Another student in my group, Courtney Lasater, a 22- year-old senior from Grand Rapids, echoed a similar appreciation for the open-ended nature of the services. "I think that back home we sometimes focus too much on schedules and sermons that we forget how to just openly worship God together, without thinking about how much time we have left until we go home."

For other students, the glue of prayer didn't stick so well. I heard complaints about sore backs and the awkwardness of not knowing what was happening during a prayer service. Some missed the energy of a praise and worship band or the clear call to repentance heard in an American evangelical sermon. As the weekend progressed, they also raised questions about Taizé;'s blending of rituals from Protestant, Catholic, and Orthodox traditions.

MaryBeth Myhren, a 20-year-old junior from New York State, enjoyed feeling useful through the chores and expressed great respect for the Brothers. "They are a true physical example of the love of Christ." At the same time, she felt uncomfortable with Taizé;'s spiritual mix and matching. "If you accept everything, you represent nothing."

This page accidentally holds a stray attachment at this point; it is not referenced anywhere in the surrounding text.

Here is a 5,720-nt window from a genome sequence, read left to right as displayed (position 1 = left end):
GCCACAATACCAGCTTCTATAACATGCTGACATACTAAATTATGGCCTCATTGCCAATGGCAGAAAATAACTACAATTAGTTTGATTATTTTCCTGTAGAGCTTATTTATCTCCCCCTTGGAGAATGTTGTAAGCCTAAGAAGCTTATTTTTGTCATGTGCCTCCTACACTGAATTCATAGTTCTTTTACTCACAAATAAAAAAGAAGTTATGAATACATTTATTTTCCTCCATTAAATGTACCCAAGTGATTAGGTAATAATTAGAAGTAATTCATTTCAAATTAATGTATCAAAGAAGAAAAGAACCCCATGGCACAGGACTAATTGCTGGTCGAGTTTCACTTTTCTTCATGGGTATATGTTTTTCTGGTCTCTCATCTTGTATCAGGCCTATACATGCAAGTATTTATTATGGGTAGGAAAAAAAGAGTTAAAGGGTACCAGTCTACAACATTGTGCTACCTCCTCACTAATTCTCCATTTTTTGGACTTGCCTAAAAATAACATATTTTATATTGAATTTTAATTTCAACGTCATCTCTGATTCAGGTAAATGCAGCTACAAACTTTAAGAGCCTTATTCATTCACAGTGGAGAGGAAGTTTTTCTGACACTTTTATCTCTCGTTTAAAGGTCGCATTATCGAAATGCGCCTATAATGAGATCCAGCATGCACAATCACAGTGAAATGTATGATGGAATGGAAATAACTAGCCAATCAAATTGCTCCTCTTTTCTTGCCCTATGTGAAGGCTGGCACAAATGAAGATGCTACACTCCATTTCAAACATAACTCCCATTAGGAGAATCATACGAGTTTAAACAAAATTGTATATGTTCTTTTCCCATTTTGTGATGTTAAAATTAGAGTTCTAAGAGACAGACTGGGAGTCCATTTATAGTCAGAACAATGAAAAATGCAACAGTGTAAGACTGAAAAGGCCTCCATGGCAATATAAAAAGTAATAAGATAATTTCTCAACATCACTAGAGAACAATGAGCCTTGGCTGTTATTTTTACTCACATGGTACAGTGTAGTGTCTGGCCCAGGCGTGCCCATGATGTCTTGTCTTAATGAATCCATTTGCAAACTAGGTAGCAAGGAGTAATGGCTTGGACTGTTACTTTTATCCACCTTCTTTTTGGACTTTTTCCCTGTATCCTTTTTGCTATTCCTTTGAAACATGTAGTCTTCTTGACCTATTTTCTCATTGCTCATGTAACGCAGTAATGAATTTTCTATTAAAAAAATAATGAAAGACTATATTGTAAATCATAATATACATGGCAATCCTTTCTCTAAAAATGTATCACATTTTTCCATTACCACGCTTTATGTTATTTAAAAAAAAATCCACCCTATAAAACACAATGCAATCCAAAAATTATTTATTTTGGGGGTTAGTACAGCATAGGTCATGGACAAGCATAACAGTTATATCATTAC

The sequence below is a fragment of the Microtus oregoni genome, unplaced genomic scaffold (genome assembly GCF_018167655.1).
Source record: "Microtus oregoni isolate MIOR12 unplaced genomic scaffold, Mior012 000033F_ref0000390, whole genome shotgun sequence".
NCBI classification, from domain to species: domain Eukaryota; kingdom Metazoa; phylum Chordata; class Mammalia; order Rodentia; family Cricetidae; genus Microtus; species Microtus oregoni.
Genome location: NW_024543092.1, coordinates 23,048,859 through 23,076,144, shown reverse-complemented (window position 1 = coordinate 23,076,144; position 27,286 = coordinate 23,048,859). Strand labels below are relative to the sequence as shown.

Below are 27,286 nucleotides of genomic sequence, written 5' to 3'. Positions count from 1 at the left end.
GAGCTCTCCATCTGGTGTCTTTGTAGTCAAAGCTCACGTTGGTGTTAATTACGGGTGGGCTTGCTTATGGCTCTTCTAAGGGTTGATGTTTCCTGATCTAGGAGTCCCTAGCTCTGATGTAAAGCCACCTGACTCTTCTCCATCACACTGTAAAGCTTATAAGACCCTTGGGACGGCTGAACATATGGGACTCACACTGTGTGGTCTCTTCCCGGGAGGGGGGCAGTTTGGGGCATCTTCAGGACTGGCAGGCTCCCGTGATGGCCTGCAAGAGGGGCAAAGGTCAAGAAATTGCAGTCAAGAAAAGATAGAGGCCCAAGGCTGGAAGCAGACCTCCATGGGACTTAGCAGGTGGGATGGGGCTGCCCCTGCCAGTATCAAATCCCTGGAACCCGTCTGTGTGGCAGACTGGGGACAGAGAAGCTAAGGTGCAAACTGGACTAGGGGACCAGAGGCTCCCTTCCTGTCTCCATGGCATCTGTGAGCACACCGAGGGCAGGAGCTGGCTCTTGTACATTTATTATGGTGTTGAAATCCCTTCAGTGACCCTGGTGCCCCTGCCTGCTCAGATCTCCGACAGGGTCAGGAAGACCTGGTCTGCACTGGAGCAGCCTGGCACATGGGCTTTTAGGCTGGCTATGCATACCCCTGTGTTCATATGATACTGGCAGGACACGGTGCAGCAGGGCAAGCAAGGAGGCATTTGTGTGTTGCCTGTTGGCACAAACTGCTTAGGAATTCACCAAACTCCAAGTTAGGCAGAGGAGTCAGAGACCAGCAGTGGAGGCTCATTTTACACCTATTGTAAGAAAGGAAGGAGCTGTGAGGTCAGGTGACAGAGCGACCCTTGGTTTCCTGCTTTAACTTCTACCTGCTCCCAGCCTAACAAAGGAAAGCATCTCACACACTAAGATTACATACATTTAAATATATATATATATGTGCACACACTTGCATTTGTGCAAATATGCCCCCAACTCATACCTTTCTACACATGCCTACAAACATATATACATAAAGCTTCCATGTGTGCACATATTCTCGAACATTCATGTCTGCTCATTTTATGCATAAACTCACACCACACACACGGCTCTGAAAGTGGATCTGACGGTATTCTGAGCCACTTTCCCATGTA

I asked Brother Jean-Marie whether the community leaned more to Catholic or Protestant traditions in its ecumenism. He explained that Brother Roger's goal was "reconciliation rather than conversion" to one specific church: "He said, for example, when people asked if he was Catholic or Protestant, 'I find my Christian identity in reconciling the faith of my origins (which was out of an old Reformed family) with the faith of the Catholic Church, without breaking with anyone.' "

Saturday afternoon, the Calvin group met with Brother Pedro. Originally from Barcelona, he entered Taizé; in 1971 and lived with a fraternity (a small group of Brothers) in the "Hells' Kitchen" area of New York City during the 1980s and 1990s. He spoke candidly about the challenges of the monastic life and also the difficulties involved in receiving thousands of visitors.